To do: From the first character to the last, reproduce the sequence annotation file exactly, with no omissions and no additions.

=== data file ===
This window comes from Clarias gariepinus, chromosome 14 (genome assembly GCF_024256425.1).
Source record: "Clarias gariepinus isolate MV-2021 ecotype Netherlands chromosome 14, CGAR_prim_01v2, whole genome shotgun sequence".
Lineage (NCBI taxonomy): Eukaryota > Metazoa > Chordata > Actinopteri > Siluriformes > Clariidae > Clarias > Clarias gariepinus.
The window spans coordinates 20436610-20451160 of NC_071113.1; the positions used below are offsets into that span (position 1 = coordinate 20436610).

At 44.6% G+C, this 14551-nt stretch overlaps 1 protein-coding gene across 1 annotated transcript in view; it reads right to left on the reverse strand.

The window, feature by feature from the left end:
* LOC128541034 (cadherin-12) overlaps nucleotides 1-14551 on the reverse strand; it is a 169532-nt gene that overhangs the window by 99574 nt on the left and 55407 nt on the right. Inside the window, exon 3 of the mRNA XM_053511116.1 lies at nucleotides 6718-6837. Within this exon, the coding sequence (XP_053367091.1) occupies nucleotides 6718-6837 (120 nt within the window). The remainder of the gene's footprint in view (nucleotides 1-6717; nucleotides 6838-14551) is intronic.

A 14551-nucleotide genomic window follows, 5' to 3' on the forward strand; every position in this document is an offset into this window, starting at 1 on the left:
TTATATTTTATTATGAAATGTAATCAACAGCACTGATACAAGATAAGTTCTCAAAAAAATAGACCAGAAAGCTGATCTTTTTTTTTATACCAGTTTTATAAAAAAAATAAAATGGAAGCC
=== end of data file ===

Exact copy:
This window comes from Clarias gariepinus, chromosome 14 (genome assembly GCF_024256425.1).
Source record: "Clarias gariepinus isolate MV-2021 ecotype Netherlands chromosome 14, CGAR_prim_01v2, whole genome shotgun sequence".
Lineage (NCBI taxonomy): Eukaryota > Metazoa > Chordata > Actinopteri > Siluriformes > Clariidae > Clarias > Clarias gariepinus.
The window spans coordinates 20436610-20451160 of NC_071113.1; the positions used below are offsets into that span (position 1 = coordinate 20436610).

At 44.6% G+C, this 14551-nt stretch overlaps 1 protein-coding gene across 1 annotated transcript in view; it reads right to left on the reverse strand.

The window, feature by feature from the left end:
* LOC128541034 (cadherin-12) overlaps nucleotides 1-14551 on the reverse strand; it is a 169532-nt gene that overhangs the window by 99574 nt on the left and 55407 nt on the right. Inside the window, exon 3 of the mRNA XM_053511116.1 lies at nucleotides 6718-6837. Within this exon, the coding sequence (XP_053367091.1) occupies nucleotides 6718-6837 (120 nt within the window). The remainder of the gene's footprint in view (nucleotides 1-6717; nucleotides 6838-14551) is intronic.

A 14551-nucleotide genomic window follows, 5' to 3' on the forward strand; every position in this document is an offset into this window, starting at 1 on the left:
TTATATTTTATTATGAAATGTAATCAACAGCACTGATACAAGATAAGTTCTCAAAAAAATAGACCAGAAAGCTGATCTTTTTTTTTATACCAGTTTTATAAAAAAAATAAAATGGAAGCC